Thursday, December 30, 2010

Cannibalism 2: Effects of Hunger: The Minnesota Starvation Experiment

This is my second part of three.  Previously I went over the history of cannibalism and its limitations as a survival strategy:  the primary limitation being that you will run out of people to eat pretty quickly.  Here I am going to try and give some basline data involving hunger and starvation.  It is not fun stuff, but outside of television shots of starving children in Africa, most of us have limited experience with the particulars.

Daily calorie requirements for adult males varies. For the typical 70 kilogram (154 pound) male:
·         Sedentary               2,400-2,500
·         Light activity          2700-3000
·         Moderate activity   3,000-3.400
·         Hard activity          3,400-4,500
·         Extreme is up to 8,600 for certain occupations such as New England brick masons.

There is the famous Minnesota Starvation Experiment executed in the 1940s to study the effects of a starvation diet on young male adults: potential soldiers if you will.  They were a selected group of motivated, healthy, intelligent, and well-adjusted young men.  In short, not particularly representative of the general population.

The studies baseline diet was 3492 calories; during the semistarvation phase each person was allowed two meals a day that averaged a total intake of 1570 calories.

Body weight dropped 24% within 2 weeks and remained relatively constant throughout the 24-week semi-starvation period.  This weight loss was accompanied by a marked increase in fat content of the body…There was a decrease in spontaneous activity that included intellectual pursuits.  But there was no loss in mental capacity.

It is usually reported that during famines food becomes the central topfic of conversation and writing, and this was true for the Minnesota volunteers.  They tended to become irritated when food service was slow, and were very annoyed if food was not served hot.  During meals they ate slowly and deliberately, devoting total attention to the food and its consumption.  They markedly increased the use of spices and salt, and abandoned any semblance of manner-always licking their dishes to obtain every last bit of food.  Cookbooks, menus, and information bulletins on food production became intensely interesting, even for those who previously had little interest in dietetics or agriculture.   Lewis F. Petrinovich The Cannibal Within.

Among the many conclusions from the study was the confirmation that prolonged semi-starvation produces significant increases in depression, hysteria and hypochondria. Many of the subjects experienced periods of severe emotional distress and depression.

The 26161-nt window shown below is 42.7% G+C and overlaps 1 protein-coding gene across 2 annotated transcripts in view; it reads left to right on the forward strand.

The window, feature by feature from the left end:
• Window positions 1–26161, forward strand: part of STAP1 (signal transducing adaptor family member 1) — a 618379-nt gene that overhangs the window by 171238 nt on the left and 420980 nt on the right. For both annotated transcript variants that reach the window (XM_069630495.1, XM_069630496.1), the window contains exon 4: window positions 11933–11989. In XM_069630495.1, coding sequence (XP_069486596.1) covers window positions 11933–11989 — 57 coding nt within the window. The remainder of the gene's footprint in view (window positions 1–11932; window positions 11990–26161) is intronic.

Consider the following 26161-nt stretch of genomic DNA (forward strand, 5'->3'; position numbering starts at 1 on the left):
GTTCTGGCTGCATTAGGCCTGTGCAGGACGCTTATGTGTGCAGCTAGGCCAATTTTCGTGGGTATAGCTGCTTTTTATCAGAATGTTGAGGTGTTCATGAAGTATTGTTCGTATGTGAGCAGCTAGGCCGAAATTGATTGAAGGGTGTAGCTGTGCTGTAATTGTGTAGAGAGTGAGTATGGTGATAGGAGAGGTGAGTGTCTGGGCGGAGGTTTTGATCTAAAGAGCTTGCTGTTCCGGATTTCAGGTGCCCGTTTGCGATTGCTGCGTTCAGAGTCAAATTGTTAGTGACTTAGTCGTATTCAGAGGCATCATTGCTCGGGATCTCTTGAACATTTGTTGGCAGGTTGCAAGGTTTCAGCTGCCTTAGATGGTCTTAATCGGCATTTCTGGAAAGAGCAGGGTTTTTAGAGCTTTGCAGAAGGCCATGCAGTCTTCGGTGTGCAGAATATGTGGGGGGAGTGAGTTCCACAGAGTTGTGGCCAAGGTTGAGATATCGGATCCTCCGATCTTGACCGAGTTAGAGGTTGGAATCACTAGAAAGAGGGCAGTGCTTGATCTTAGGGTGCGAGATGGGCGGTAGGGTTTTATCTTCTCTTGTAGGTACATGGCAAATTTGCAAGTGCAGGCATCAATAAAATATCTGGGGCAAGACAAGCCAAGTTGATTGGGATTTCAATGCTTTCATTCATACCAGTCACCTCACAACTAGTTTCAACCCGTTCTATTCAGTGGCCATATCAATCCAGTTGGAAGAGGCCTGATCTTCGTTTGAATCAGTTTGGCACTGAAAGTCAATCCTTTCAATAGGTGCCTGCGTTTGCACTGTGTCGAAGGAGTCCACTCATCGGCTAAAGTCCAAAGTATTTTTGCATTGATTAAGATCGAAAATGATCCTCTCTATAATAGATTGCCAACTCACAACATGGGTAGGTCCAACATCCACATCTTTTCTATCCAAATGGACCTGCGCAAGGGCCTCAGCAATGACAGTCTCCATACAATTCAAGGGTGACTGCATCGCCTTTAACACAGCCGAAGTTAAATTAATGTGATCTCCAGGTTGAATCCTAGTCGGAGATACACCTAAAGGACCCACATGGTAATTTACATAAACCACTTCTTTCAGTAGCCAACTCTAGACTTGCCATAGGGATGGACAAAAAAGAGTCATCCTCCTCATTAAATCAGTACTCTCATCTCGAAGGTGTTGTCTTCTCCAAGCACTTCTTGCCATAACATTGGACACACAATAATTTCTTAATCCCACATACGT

There were extreme reactions to the psychological effects during the experiment including self-mutilation (one subject amputated three fingers of his hand with an axe, though the subject was unsure if he had done so intentionally or accidentally).  Sexual interest was drastically reduced and the volunteers showed signs of social withdrawal and isolation. The participants reported a decline in concentration, comprehension and judgment capabilities, although the standardized tests administered showed no actual signs of diminished capacity.

There were marked declines in physiological processes indicative of decreases in each subject’s basal metabolic rate (the energy required by the body in a state of rest) and reflected in reduced body temperature, respiration and heart rate. Some of the subjects exhibited edema (swelling) in the extremities, presumably due to the massive quantities of water the participants consumed attempting to fill their stomachs during the starvation period. Wiki Report on Study

Of course these are the early stages.  Eventually a tipping point is reached, and lathargia comes into play.  Oddly enough the danger of rioting, and rebellion are more likely with populations that are hungry, but still have some calorie intake.  Once a famine reaches an extended period the population becomes too lethargic.  This can be seen in the early European revolutions where advances in aid and distribution limited the extent of food shortages, but made the State more susceptible to rebellion.

The effects of starvation:

Individuals experiencing starvation lose substantial fat and muscle mass as the body breaks down these tissues for energy and to  keep functioning vital systems such as the nervous system and heart.   Starvation, often leading to anemia, beriberi, pellagra, and scurvy. These diseases collectively can also cause diarrhea, skin rashes, edema, and heart failure.

Atrophy (wasting away) of the stomach weakens the perception of hunger, since the perception is controlled by the percentage of the stomach that is empty. Victims of starvation are often too weak to sense thirst, and therefore become dehydrated.

All movements become painful due to muscle atrophy and functioning. With a weakened body, diseases are commonplace. Fungi, for example, often grow under the esophagus, making swallowing unbearably painful.

The energy deficiency inherent in starvation causes fatigue and renders the victim more apathetic over time. As the starving person becomes too weak to move or even eat, his or her interaction with the surrounding world diminishes.
There is also an inability to fight diseases, and in females, irregular menstruation can occur. Wiki On Starvation [edited]

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